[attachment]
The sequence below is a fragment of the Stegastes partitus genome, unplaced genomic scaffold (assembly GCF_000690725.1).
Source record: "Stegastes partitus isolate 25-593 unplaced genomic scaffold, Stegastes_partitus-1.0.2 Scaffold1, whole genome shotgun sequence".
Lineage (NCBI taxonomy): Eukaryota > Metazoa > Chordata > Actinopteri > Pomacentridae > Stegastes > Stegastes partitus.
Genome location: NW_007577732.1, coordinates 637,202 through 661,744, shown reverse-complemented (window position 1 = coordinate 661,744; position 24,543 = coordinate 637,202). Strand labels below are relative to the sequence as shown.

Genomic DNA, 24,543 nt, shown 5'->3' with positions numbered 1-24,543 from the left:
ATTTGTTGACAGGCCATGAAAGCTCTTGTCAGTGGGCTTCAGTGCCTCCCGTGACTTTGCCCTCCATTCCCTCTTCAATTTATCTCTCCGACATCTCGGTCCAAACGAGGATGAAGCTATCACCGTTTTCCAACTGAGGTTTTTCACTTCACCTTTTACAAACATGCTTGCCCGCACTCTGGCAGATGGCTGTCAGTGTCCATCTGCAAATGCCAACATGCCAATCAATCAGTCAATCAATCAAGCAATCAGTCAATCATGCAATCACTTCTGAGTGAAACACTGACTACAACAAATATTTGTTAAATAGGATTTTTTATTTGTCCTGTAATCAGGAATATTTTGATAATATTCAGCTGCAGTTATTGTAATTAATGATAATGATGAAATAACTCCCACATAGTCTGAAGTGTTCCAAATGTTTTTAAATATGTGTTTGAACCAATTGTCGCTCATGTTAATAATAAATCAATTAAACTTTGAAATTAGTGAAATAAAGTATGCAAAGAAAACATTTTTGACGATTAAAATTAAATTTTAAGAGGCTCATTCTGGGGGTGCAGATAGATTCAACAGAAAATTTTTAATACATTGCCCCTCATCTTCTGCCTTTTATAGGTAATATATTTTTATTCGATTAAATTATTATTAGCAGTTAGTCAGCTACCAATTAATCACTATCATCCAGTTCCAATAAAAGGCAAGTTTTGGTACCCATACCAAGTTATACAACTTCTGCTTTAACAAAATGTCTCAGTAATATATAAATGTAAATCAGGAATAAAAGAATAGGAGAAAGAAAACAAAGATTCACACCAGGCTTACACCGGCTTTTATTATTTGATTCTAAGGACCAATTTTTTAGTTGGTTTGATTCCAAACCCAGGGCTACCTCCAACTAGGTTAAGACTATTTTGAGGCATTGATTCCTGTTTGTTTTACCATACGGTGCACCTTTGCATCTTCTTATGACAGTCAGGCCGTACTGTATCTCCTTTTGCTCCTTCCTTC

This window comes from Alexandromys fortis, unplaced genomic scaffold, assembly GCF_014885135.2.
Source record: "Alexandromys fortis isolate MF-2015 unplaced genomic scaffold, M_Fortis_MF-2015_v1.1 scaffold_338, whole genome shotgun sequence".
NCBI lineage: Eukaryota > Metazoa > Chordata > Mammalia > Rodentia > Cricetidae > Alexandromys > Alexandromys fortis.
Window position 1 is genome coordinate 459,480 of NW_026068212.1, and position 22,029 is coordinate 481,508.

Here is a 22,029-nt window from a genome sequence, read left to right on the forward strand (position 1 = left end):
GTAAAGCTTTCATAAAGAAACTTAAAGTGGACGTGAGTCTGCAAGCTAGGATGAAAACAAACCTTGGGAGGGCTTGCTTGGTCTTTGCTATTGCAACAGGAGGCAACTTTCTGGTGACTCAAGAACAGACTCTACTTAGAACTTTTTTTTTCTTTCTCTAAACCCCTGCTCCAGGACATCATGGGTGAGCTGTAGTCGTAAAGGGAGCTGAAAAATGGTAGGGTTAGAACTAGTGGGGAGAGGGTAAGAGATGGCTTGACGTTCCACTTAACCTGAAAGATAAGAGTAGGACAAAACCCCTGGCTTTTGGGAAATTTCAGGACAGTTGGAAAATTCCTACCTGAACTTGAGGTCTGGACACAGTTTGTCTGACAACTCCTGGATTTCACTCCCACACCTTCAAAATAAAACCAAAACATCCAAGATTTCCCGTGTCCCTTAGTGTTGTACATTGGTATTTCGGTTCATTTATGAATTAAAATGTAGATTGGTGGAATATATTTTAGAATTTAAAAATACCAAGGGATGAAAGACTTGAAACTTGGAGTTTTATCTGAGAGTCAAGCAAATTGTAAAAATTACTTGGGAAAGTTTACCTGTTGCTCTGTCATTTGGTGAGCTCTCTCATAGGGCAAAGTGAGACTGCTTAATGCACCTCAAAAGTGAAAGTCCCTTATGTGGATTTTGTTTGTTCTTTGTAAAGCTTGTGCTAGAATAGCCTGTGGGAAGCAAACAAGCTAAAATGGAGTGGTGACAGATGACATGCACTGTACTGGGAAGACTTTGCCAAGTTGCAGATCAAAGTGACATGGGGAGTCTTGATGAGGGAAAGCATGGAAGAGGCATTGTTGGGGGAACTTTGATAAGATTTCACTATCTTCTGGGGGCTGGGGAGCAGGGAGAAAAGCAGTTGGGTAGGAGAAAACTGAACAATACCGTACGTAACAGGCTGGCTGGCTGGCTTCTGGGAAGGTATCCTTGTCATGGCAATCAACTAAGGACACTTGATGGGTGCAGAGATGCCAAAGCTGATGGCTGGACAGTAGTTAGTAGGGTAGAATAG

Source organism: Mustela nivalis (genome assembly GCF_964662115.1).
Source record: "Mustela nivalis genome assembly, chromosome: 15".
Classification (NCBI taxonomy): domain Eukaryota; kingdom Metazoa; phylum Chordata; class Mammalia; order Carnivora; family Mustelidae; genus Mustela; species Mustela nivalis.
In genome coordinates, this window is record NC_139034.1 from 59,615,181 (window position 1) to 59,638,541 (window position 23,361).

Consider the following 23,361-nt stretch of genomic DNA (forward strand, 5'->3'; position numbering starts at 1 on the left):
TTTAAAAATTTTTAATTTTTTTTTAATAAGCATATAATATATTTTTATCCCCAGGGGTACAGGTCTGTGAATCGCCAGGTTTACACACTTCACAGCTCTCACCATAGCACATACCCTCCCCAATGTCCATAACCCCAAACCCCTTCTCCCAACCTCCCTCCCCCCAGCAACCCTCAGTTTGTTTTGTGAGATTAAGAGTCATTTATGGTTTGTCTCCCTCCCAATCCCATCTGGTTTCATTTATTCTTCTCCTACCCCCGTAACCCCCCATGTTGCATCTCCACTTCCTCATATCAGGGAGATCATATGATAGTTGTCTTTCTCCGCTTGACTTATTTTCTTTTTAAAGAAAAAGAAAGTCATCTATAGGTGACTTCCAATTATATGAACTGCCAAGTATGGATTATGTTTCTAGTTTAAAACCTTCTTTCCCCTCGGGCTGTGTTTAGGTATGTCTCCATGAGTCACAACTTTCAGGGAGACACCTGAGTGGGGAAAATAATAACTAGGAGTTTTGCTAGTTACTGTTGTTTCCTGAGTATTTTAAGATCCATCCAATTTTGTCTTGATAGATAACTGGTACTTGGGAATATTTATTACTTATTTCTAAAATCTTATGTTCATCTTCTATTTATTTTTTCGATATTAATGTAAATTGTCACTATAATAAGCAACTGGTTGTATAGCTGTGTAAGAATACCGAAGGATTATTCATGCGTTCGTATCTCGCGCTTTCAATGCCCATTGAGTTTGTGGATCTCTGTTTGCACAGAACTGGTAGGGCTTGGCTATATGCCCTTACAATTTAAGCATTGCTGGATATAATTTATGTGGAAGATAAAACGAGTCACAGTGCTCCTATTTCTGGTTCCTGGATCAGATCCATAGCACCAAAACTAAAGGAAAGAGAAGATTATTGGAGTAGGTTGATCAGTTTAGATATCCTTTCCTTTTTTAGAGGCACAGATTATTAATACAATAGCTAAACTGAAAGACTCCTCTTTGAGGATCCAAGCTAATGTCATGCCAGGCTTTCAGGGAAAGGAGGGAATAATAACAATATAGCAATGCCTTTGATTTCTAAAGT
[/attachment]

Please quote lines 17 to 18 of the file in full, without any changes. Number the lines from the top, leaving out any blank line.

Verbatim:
Consider the following 23,361-nt stretch of genomic DNA (forward strand, 5'->3'; position numbering starts at 1 on the left):
TTTAAAAATTTTTAATTTTTTTTTAATAAGCATATAATATATTTTTATCCCCAGGGGTACAGGTCTGTGAATCGCCAGGTTTACACACTTCACAGCTCTCACCATAGCACATACCCTCCCCAATGTCCATAACCCCAAACCCCTTCTCCCAACCTCCCTCCCCCCAGCAACCCTCAGTTTGTTTTGTGAGATTAAGAGTCATTTATGGTTTGTCTCCCTCCCAATCCCATCTGGTTTCATTTATTCTTCTCCTACCCCCGTAACCCCCCATGTTGCATCTCCACTTCCTCATATCAGGGAGATCATATGATAGTTGTCTTTCTCCGCTTGACTTATTTTCTTTTTAAAGAAAAAGAAAGTCATCTATAGGTGACTTCCAATTATATGAACTGCCAAGTATGGATTATGTTTCTAGTTTAAAACCTTCTTTCCCCTCGGGCTGTGTTTAGGTATGTCTCCATGAGTCACAACTTTCAGGGAGACACCTGAGTGGGGAAAATAATAACTAGGAGTTTTGCTAGTTACTGTTGTTTCCTGAGTATTTTAAGATCCATCCAATTTTGTCTTGATAGATAACTGGTACTTGGGAATATTTATTACTTATTTCTAAAATCTTATGTTCATCTTCTATTTATTTTTTCGATATTAATGTAAATTGTCACTATAATAAGCAACTGGTTGTATAGCTGTGTAAGAATACCGAAGGATTATTCATGCGTTCGTATCTCGCGCTTTCAATGCCCATTGAGTTTGTGGATCTCTGTTTGCACAGAACTGGTAGGGCTTGGCTATATGCCCTTACAATTTAAGCATTGCTGGATATAATTTATGTGGAAGATAAAACGAGTCACAGTGCTCCTATTTCTGGTTCCTGGATCAGATCCATAGCACCAAAACTAAAGGAAAGAGAAGATTATTGGAGTAGGTTGATCAGTTTAGATATCCTTTCCTTTTTTAGAGGCACAGATTATTAATACAATAGCTAAACTGAAAGACTCCTCTTTGAGGATCCAAGCTAATGTCATGCCAGGCTTTCAGGGAAAGGAGGGAATAATAACAATATAGCAATGCCTTTGATTTCTAAAGT